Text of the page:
War on drugs is a losing battle says addict

PUBLISHED: 11:03 03 February 2010 | UPDATED: 00:51 16 June 2010

A heroin user from Honiton says he has been addicted to the drug for over 20 years.

A heroin user from Honiton says he has been addicted to the drug for over 20 years.

A Honiton man, who has been a heroin addict for over 20 years, has spoken to the Herald of his battle to quit the drug.

A Honiton man, who has been a heroin addict for over 20 years, has spoken to the Herald of his battle to quit the drug.

The Herald has respected his wish not to be identified, to protect his children.

The man, in his 50s, says he cannot go for more than a few days without getting a fix.

He said he started when the long-term relationship with the mother of his children ended.

"It's an anaesthetic," he said. "It blocks out physical and emotional pain.

"Initially, it's the ultimate buzz but, before you know it, you have to take it to be normal.

"I know it's my fault I'm on it. I wish I'd never come into contact with it. My life would have been better without it.

"The drug is completely negative - contributing to my lack of employment, my standard of living and a strained relationship with my family."

He does not believe claims that people who use cannabis automatically go on to use heroin, but says it can depend on who they buy their drugs from, and what the dealer has to offer.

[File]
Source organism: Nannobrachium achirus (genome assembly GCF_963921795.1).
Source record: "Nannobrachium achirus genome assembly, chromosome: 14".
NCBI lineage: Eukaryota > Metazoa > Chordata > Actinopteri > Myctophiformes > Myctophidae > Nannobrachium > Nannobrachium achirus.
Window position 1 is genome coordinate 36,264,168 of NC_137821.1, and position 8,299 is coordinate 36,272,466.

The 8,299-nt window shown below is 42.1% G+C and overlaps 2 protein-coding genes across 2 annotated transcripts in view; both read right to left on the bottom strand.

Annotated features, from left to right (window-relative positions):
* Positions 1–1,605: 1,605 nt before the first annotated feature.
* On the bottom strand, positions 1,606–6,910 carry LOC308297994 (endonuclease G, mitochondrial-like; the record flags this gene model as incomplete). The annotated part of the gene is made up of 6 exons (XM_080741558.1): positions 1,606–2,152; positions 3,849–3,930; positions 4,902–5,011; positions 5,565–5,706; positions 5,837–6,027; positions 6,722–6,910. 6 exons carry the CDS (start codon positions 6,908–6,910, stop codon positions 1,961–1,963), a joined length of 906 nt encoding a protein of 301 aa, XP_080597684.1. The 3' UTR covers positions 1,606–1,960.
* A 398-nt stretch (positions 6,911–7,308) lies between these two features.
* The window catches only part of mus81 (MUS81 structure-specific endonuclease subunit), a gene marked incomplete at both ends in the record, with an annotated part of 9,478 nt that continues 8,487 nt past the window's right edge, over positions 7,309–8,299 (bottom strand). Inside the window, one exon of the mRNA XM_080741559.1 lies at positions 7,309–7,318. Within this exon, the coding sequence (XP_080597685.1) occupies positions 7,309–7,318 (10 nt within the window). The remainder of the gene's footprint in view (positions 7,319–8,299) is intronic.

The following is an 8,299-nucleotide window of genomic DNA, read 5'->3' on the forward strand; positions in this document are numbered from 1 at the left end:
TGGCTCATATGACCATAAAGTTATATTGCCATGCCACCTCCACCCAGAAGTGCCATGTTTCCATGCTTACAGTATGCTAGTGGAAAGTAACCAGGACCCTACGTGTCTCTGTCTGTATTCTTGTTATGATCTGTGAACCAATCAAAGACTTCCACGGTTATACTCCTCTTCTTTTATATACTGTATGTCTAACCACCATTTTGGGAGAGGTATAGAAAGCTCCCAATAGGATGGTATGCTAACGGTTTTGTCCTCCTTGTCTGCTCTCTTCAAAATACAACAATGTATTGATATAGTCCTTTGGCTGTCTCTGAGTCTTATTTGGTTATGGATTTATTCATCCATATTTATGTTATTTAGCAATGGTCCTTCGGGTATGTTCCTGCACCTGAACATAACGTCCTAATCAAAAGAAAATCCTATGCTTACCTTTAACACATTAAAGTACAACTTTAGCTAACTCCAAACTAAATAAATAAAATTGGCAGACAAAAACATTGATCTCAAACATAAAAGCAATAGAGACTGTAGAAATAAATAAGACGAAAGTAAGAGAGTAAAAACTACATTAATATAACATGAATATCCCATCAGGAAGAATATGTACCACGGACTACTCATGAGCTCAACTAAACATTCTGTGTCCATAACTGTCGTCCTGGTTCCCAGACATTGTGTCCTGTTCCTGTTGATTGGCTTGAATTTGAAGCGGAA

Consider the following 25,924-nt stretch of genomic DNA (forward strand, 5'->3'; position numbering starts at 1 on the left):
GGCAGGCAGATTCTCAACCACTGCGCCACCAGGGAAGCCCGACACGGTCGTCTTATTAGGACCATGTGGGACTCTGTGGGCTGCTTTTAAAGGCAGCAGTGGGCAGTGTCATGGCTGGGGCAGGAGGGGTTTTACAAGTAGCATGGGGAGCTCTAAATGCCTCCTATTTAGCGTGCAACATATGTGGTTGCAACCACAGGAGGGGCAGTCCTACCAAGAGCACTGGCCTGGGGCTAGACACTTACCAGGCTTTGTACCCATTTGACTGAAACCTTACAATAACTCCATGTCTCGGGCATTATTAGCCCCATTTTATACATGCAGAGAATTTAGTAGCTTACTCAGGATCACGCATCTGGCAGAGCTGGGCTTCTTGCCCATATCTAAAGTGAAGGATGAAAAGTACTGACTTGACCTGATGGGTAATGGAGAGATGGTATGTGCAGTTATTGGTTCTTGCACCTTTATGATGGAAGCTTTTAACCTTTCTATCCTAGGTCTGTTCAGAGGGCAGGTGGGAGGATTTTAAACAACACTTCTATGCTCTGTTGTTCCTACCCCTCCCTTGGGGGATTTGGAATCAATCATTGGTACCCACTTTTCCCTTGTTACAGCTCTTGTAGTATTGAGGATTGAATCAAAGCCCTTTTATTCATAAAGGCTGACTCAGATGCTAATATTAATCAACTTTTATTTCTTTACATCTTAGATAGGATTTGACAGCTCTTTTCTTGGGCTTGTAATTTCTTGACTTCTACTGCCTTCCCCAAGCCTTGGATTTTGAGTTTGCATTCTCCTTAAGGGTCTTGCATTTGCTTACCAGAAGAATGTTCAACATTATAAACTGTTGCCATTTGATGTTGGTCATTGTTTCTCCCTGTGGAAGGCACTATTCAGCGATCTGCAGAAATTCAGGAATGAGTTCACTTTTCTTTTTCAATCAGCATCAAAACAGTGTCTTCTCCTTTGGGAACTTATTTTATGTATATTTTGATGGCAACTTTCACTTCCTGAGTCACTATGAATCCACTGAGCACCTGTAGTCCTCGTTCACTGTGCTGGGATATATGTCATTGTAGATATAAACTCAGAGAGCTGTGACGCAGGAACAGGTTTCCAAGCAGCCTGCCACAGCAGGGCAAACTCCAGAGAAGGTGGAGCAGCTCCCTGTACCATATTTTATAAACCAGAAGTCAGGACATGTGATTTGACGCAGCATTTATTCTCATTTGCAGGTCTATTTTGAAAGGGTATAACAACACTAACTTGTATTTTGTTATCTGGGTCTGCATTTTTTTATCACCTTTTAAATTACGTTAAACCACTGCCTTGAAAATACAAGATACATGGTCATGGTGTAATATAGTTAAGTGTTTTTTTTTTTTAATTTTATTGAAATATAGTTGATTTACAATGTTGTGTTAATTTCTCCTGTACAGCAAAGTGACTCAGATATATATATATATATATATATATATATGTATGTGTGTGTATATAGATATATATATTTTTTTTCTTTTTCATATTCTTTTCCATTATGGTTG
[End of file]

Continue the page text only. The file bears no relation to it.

He believes that dealers earn between £500 and £750 a day, and the money is used to fund organised crime.

He believes a heroin addiction also increases the likelihood of committing crime - with people stealing to feed the habit. He argues it is responsible for around 80 per cent of crime in the area.

He said: "I don't think it's a problem that's going to go away, unless you stop it coming into the country.

"I think the problem is underestimated in the area. The police are doing a good job, but they're fighting a losing battle."

He fears being caught in possession of the drug - which could potentially leave him homeless and put his children in jeopardy - and says he desperately wants to quit the habit.

However, he has to wait 22 weeks before he can be assessed by ENDAS, the Exeter, East and Mid Devon addictions team.

He said: "I've never been able to go for more than a few days without heroin. It's left me sweating one minute, then freezing and putting on jumpers the next. One hour feels like a day."

He draws comparisons with the treatment of addiction in Switzerland and speaks in favour of making heroin legally available for addicts. But, he stresses, he does not want to legalise heroin in general, for fear it would encourage wider use.

He said: "You need the right sort of environment to quit - prison or a detox programme. There are success stories.

"I think, for younger people, it's easier to get off it.

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